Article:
Saturday, December 15, 2007

Disharmony Relieved by Music/Book

I've been sputtering and spewing in my mind over so many issues, as I think about the State of the Union and what is being wrought upon our country.

I'm upset that media falls more and more under the control of increasingly fewer large corporations.

I'm really distressed that one really major corporate owner has a grip on communications distribution all over this world now, with his final take over of a prominent publication here in the U.S.A.

I'm really angry at the high-handedness of the Chairman of the Federal Communications Commission (FCC) who blatantly disregards congressional and citizen wishes.

I don't want to get into providing links and quotes to these issues above. I would have to read even more about those topics in order to do so. That would only serve to provoke additional distress.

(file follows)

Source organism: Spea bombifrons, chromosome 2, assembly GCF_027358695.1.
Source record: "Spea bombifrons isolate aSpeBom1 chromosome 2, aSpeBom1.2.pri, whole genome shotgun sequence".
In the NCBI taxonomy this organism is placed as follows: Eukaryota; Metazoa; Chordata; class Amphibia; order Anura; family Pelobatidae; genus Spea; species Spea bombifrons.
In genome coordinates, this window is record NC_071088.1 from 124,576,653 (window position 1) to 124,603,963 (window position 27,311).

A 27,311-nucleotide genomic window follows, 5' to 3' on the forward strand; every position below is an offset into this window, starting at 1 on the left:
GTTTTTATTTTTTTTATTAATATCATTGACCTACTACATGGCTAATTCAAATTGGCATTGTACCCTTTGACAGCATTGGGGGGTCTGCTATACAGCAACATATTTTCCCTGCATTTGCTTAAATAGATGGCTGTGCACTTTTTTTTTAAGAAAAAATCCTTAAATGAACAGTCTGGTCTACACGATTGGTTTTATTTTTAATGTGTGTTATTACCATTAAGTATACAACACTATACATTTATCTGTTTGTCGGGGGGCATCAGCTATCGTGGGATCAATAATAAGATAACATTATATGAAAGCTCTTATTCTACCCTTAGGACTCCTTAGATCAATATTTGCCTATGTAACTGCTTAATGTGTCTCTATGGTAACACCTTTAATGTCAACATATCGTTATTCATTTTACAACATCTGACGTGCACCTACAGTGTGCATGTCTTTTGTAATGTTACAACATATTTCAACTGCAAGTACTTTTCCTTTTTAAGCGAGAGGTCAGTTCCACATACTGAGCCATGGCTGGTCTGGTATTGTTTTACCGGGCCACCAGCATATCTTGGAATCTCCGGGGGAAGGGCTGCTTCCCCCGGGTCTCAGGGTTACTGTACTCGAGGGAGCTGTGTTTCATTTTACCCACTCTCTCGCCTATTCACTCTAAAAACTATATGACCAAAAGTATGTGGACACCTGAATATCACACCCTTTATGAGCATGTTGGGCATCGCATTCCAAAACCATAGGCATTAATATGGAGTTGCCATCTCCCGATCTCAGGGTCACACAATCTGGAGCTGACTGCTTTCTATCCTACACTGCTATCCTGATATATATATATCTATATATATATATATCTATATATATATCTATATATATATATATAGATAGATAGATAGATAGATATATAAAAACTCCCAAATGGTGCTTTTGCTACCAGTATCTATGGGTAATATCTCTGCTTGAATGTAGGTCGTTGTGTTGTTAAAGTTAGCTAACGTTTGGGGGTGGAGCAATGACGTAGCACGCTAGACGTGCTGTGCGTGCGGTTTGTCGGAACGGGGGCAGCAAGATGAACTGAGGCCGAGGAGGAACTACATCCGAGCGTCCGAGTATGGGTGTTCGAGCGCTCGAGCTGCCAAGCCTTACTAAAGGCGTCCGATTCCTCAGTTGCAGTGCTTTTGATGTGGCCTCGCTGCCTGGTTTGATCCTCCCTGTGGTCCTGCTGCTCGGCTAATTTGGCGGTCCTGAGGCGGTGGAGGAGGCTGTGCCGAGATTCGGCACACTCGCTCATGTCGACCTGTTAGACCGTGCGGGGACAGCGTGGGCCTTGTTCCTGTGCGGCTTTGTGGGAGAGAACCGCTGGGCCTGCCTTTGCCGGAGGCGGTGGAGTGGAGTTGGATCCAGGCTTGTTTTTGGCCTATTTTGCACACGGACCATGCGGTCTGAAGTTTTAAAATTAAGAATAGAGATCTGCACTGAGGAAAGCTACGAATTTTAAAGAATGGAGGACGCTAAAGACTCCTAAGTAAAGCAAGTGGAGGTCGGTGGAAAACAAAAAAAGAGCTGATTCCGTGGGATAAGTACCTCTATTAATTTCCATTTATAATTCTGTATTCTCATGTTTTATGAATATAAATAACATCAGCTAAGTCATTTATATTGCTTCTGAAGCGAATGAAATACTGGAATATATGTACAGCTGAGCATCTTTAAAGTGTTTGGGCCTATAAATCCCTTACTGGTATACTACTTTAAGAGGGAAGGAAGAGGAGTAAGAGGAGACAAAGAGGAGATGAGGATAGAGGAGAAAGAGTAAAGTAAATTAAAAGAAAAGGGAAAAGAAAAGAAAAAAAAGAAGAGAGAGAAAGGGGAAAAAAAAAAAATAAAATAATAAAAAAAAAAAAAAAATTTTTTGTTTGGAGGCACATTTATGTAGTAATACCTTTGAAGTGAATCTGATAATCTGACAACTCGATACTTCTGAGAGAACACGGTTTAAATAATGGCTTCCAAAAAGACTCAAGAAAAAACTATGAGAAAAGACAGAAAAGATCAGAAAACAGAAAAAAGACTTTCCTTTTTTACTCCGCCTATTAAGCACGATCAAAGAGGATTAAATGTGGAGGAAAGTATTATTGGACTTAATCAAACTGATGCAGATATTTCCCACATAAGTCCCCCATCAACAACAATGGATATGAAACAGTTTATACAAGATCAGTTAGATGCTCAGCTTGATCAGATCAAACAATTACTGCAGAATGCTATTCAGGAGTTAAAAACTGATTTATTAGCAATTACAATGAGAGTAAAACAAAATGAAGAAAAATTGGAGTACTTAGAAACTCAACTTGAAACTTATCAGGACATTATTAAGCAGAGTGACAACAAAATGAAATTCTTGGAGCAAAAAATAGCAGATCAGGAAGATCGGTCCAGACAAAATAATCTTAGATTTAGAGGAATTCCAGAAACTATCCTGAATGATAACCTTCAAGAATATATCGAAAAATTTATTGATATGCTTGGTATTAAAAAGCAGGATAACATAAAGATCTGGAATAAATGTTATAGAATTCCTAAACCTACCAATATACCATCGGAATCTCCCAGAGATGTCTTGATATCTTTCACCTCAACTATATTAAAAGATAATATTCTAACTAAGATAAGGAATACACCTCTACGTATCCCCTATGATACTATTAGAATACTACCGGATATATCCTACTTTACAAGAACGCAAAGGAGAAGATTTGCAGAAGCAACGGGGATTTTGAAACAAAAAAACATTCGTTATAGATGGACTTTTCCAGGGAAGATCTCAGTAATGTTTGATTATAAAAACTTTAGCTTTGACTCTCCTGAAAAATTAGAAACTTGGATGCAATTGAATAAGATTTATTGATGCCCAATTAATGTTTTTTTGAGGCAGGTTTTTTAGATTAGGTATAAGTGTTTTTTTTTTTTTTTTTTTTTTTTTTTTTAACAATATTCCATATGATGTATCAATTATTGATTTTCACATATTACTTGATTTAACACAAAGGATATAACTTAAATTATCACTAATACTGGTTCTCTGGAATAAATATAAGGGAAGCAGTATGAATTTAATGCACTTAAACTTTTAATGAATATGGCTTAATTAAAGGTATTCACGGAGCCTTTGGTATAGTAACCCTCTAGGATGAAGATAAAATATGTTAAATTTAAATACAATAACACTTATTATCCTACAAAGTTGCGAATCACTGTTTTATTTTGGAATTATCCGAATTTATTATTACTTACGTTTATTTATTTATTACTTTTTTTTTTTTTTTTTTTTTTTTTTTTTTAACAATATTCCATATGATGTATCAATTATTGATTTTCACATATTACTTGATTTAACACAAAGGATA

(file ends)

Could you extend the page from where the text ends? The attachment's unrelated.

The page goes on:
I'll just assume anyone reading this will know of what I speak, and if some don't, feel free to ask questions that can be answered later.

Instead, I find the music and lyrics of "Salala" I first heard earlier tonight at Tamarika's "Mining Nuggets"" playing over and over in my my mind, warming my soul.

Also, I'm remembering reading an uncomplicated activity I came across on another blog some time ago. For some strange reason the post attracted me -- must have been the simplicity. Sorry I can't recall on what blog I read it, but I do recall the blogger stating they credited the idea to Winston at "Nobody Asked," but that he had credited some other blogger, and who knows where else the credit lay.

It's pretty simple, just select a book, then complete the following. Here are the results from the current book at my fingertips:

Title and Author:

Musicophilia - Tales of Music and the Brain

by Oliver Sacks

Is the book dedicated to anyone? If so, whom?

For Orrin Devinsky, Ralph Siegel, and Connie Tomaino

What is the first sentence?